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The human rights of LGBTIQ people have increasingly been recognized as such by international human rights organizations such as the United Nations or the Council of Europe, with growing documentation, guidance and specific mention of sexual orientation and gender identity as prohibited grounds for discrimination or violence. Around the world colonial-era laws criminalizing same-sex relations have been falling, while the number of countries recognizing same-sex partnership have been increasing. At the same time, over the last decade, news of severe backlash and increasing restriction on LGBTIQ people have also increased. Many of them relating to the lives of LGBTIQ people in the Russian Federation.
It is well documented that LGBTIQ people in Russia face numerous obstacles, ranging from pervasively negative societal attitudes to restrictive legislation. But in addition to restricting LGBTIQ rights at home, Russia has also been an increasingly stark opponent of progress in the recognition and protection of the human rights of LGBTIQ people in the international arena under the guise of protecting “traditional values”.
OutRight Action International commissioned this paper on Russia to address an important gap in existing UN-oriented opposition research and provide a strong evidence base to serve as a resource for liberal civil society and UN member States for their lobby and advocacy efforts. The paper will analyze Russia’s arguments, in multilateral processes, in their attacks on the integrity of the international human rights system, and on human rights as applied to sexual orientation, gender identity, gender expression, and sex characteristics.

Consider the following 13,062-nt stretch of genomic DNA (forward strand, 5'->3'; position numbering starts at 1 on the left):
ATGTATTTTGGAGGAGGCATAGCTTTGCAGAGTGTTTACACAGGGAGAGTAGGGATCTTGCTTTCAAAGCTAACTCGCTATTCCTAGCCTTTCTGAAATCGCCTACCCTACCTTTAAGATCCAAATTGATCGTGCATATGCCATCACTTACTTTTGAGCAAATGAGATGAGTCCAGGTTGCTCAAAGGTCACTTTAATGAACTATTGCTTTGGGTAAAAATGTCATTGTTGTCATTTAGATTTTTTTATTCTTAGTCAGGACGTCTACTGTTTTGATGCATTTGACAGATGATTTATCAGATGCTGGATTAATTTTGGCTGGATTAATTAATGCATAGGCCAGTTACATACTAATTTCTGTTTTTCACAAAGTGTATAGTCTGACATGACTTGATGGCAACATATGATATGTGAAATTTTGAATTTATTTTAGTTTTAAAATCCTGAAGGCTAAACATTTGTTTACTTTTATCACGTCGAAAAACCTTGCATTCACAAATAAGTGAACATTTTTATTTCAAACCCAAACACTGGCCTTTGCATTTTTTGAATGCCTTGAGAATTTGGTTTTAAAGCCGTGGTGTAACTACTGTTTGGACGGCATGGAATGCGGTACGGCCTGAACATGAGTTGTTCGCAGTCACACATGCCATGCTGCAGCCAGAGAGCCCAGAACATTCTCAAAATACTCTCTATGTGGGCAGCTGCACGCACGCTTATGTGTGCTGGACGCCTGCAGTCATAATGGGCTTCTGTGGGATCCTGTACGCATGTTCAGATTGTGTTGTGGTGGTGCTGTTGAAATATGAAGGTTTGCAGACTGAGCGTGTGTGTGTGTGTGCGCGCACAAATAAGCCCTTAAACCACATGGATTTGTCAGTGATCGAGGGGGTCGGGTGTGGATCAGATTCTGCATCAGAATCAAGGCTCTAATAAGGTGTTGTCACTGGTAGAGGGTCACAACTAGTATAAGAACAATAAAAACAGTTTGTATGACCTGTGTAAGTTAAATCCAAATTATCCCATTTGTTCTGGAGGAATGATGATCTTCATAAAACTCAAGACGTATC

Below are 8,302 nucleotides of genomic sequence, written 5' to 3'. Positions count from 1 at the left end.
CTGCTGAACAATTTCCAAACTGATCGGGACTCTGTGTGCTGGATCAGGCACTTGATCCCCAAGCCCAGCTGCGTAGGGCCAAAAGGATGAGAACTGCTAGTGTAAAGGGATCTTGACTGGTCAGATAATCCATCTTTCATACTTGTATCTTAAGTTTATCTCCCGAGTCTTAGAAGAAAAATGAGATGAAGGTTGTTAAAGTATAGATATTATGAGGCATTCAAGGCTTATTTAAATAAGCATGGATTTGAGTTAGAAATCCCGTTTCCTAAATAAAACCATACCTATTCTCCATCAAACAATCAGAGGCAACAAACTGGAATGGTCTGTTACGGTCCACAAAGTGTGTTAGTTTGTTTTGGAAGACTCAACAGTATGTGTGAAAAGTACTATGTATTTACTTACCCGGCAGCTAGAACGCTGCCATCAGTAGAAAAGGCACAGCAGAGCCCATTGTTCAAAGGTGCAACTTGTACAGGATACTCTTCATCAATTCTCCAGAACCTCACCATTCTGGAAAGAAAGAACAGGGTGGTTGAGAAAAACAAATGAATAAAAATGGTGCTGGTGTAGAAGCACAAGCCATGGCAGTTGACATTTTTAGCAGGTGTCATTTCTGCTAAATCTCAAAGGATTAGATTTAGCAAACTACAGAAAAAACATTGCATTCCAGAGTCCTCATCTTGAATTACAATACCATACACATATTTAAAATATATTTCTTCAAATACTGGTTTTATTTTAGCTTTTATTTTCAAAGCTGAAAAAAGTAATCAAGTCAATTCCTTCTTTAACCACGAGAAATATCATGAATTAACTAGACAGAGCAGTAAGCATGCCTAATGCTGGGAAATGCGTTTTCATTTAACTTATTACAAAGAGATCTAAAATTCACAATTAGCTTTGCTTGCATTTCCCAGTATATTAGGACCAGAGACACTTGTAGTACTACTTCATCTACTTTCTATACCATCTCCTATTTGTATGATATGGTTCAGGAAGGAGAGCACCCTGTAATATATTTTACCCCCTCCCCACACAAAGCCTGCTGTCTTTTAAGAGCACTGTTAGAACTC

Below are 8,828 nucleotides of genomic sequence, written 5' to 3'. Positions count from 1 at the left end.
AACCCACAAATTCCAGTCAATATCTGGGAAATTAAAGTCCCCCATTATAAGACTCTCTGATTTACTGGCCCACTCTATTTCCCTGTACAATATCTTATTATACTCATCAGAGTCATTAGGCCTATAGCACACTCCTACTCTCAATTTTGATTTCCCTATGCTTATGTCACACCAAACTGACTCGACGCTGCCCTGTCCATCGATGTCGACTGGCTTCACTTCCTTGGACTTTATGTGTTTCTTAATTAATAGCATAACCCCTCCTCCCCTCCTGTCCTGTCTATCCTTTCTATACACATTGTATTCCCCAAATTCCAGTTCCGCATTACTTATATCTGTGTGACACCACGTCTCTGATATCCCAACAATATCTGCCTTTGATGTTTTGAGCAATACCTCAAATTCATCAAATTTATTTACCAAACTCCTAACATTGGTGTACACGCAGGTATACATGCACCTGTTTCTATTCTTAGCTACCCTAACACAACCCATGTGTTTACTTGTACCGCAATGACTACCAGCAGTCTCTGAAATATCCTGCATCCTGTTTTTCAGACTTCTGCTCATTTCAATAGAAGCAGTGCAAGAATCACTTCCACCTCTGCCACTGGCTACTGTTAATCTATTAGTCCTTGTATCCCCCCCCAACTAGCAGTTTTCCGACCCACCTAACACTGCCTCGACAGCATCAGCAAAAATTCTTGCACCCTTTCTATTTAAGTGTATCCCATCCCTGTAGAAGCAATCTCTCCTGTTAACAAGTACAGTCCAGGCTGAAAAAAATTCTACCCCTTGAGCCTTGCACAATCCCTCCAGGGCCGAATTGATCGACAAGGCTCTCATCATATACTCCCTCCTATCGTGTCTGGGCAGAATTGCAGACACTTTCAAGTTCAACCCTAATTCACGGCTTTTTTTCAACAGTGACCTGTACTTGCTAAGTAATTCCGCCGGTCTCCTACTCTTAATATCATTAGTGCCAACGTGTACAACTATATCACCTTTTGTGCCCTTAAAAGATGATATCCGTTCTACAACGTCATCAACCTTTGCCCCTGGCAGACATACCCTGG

Following a brief overview of the situation for LGBTIQ people in Russia, the paper explores the tactics used by Russia to oppose recognition of the human rights of LGBTIQ people within the international human rights system. Specifically:
- The ideological and human rights law based arguments used by the government of Russia in statements, discussions and other avenues of the UN;
- The use of spheres of influence of Russia in the former Soviet Union, and more recently established alliances including the Africa Group, the Arab Group and the Organization of Islamic Cooperation to further Russia's goals;
- The use of Non-State actors, such as the Russian Orthodox Church, Fundamentalist Civil Society Organizations including the World Congress of Families and C-Fam.
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Published on June 20, 2019 | OutRight Action International an LGBT human rights organization